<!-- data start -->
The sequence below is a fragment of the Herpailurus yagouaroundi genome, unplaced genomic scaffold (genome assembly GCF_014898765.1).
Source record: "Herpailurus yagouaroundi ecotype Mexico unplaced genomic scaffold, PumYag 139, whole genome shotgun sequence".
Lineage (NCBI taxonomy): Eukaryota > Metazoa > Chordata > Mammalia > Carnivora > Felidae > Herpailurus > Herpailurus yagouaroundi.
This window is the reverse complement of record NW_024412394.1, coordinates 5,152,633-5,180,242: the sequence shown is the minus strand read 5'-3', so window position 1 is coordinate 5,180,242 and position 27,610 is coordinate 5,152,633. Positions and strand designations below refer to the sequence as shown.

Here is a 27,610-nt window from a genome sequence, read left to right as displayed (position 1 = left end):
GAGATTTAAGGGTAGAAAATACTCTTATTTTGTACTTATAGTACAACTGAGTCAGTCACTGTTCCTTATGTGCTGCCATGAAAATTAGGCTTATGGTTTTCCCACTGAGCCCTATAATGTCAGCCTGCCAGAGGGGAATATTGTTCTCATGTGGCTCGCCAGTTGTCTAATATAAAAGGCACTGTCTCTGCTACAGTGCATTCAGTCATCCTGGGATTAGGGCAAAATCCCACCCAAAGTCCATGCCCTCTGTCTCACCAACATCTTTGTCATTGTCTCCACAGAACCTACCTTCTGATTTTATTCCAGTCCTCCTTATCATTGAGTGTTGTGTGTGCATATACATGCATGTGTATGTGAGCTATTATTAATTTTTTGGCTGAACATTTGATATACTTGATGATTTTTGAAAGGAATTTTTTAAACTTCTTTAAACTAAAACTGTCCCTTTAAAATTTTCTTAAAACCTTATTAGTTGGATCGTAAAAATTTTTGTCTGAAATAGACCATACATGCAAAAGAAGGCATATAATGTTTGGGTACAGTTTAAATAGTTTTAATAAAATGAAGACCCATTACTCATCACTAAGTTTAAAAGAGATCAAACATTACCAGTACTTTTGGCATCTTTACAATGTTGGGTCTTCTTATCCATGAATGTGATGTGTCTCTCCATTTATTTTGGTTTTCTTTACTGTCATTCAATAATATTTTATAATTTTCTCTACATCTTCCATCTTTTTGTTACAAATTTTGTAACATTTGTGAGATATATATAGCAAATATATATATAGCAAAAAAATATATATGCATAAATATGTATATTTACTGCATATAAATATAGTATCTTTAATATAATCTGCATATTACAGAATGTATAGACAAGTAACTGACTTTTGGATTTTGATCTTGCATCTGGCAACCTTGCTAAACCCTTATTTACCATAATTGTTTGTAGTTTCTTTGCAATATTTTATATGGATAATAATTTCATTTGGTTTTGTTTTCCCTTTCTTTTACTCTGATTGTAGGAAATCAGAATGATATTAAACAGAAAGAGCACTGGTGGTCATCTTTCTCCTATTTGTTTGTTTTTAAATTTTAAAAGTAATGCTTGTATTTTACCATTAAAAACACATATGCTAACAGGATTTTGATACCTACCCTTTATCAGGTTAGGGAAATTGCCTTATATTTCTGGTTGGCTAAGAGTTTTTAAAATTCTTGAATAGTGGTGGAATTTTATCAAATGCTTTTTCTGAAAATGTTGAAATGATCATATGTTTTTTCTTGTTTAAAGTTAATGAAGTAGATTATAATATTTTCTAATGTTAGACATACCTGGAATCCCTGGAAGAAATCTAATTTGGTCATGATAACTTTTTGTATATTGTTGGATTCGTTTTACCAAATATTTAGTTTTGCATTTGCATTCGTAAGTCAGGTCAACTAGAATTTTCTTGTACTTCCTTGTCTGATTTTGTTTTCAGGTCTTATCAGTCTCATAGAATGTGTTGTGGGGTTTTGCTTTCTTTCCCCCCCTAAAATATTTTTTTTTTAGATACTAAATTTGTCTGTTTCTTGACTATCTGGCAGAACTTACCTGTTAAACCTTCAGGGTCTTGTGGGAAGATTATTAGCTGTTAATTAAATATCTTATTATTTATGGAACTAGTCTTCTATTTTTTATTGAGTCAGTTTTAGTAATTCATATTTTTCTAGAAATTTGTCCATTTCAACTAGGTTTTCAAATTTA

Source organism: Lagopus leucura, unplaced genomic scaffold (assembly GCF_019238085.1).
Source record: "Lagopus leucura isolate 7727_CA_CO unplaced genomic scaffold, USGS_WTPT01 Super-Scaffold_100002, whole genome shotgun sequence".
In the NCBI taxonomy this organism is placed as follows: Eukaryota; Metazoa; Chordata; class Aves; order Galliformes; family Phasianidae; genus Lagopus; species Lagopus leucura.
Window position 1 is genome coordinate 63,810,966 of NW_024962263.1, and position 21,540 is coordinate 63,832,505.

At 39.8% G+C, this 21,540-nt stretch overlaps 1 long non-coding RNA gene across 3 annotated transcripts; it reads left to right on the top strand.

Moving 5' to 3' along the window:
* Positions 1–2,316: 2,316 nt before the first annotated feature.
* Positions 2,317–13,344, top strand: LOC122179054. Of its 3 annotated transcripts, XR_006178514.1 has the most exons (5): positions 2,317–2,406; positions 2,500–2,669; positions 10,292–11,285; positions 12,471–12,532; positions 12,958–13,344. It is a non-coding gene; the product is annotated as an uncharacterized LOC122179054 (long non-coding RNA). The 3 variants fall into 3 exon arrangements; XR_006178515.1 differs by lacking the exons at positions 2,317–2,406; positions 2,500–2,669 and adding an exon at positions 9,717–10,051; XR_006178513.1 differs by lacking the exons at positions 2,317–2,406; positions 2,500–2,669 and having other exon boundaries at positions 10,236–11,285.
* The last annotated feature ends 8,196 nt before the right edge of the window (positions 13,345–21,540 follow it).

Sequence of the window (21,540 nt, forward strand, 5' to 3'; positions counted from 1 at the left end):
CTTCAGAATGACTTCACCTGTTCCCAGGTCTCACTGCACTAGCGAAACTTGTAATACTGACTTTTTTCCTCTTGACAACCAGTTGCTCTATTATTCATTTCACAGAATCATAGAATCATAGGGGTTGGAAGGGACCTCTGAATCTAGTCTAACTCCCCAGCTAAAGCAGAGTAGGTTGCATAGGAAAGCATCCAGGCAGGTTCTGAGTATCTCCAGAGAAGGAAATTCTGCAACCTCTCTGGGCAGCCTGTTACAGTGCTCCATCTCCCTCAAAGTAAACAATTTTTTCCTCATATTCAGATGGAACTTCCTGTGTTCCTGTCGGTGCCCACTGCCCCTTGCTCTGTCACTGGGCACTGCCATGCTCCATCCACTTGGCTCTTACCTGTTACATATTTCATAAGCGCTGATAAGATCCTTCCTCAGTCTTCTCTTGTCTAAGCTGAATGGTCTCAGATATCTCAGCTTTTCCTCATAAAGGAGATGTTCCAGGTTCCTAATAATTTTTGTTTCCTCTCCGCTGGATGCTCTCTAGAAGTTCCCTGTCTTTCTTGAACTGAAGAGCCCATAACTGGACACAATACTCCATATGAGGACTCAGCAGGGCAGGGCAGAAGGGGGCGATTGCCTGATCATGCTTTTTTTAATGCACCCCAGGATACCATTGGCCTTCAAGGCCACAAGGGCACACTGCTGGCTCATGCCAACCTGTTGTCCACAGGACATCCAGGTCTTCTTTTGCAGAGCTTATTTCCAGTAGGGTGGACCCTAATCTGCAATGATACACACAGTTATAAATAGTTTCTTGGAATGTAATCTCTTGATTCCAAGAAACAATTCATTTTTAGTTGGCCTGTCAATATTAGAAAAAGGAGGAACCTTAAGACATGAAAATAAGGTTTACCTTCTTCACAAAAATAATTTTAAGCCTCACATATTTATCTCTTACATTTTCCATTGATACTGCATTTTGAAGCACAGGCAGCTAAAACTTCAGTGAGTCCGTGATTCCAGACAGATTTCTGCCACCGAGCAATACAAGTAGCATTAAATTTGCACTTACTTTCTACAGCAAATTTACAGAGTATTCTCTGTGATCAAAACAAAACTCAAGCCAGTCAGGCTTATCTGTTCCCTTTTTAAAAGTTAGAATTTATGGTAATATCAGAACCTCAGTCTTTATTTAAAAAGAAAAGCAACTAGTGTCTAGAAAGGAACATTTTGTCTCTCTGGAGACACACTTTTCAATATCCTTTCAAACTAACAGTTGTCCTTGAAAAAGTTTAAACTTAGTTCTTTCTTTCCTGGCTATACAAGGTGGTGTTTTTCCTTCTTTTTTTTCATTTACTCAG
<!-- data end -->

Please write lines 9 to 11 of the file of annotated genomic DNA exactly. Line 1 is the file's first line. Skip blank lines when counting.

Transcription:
In the NCBI taxonomy this organism is placed as follows: Eukaryota; Metazoa; Chordata; class Aves; order Galliformes; family Phasianidae; genus Lagopus; species Lagopus leucura.
Window position 1 is genome coordinate 63,810,966 of NW_024962263.1, and position 21,540 is coordinate 63,832,505.

At 39.8% G+C, this 21,540-nt stretch overlaps 1 long non-coding RNA gene across 3 annotated transcripts; it reads left to right on the top strand.